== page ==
Powell Defends U.S. International Policies, Including HIV/AIDS Funding, at World Summit on Sustainable Development
U.S. Secretary of State Colin Powell today defended U.S. foreign policy, including international HIV/AIDS funding, at the World Summit on Sustainable Development in Johannesburg, South Africa, the AP/Fort Lauderdale Sun-Sentinel reports (Nessman, AP/Fort Lauderdale Sun-Sentinel, 9/4). In a speech at the 10-day conference's closing session, Powell was interrupted by jeers from civic groups as he spoke. He said that the Bush administration has "stepped up" its support of development in Africa by advocating expanded trade, tying foreign aid to "progressive political reform" and helping establish the Global Fund to Fight AIDS, Tuberculosis and Malaria (Ross, Associated Press, 9/4). Powell said that no matter how much funding the U.S. government supplies for different environmental and health initiatives, "people will comment on the United States and occasionally criticize us for not doing even more" (Dow Jones International News, 9/4).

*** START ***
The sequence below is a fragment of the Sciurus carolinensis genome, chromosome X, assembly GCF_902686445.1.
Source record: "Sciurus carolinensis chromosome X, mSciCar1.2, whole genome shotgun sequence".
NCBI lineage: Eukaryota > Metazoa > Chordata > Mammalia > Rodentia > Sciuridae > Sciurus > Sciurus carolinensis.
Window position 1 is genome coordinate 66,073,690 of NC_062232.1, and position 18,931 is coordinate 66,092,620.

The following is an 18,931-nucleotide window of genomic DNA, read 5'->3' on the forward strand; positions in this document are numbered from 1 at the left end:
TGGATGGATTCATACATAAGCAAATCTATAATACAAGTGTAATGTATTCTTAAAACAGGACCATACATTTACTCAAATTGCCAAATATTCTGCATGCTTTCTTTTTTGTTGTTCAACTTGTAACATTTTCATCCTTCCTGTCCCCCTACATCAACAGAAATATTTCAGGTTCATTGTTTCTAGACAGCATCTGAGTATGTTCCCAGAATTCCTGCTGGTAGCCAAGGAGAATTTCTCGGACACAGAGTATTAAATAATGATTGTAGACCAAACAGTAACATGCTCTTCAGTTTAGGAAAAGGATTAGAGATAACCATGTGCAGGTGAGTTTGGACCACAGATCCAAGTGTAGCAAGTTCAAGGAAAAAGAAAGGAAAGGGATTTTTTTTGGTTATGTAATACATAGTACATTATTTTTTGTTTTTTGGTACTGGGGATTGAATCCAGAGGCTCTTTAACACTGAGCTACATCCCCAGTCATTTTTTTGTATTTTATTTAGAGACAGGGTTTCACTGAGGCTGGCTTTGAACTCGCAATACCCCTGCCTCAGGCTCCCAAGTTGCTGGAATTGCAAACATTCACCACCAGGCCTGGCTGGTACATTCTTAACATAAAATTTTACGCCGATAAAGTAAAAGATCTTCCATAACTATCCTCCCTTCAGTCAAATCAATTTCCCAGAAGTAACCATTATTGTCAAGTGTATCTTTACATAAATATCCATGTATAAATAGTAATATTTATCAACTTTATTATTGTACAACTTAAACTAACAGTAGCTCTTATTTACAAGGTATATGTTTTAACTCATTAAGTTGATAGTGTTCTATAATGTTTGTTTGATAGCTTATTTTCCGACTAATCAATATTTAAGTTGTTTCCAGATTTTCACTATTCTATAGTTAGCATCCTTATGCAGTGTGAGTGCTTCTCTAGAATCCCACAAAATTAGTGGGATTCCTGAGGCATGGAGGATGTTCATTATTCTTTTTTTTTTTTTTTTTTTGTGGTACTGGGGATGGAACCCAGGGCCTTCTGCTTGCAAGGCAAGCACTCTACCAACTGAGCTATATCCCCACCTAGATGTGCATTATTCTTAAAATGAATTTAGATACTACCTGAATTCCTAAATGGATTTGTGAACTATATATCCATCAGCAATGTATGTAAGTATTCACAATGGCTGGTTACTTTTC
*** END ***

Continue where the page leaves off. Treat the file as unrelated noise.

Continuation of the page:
Mandela Calls HIV/AIDS 'Forgotten Issue'
In related news, former South African President Nelson Mandela said yesterday that HIV/AIDS had become a "forgotten issue" at the summit and warned that sustainable development is not possible without first addressing the disease, Reuters reports. "AIDS is very important precisely because it attacks the most economically active segment of the population. It can destroy [a] country's economy," Mandela said after a meeting with Swedish Prime Minister Goran Persson (Schuettler, Reuters, 9/3). Mandela added that European nations that had accumulated wealth by "exploiting former colonial countries" have an obligation to contribute money for fighting infectious diseases such as HIV/AIDS in their former dependents (South African Press Association, 9/4). AIDS activists have complained that HIV/AIDS has received "scant attention" during the summit, despite the fact that health was one of the summit's five key topic areas. Activists also hoped that the issue would receive greater attention because the meeting was being held in South Africa, the country with the highest number of HIV-positive people in the world at 4.74 million. UNAIDS Executive Director Peter Piot this week urged delegates to include a "full-scale attack on AIDS" in the conference's final document, and asked nations to increase global HIV/AIDS spending to $10 billion annually (Reuters, 9/3).
Kaisernetwork.org's HealthCast will feature some sessions from the summit. Daily Report readers will be alerted when the video is available online.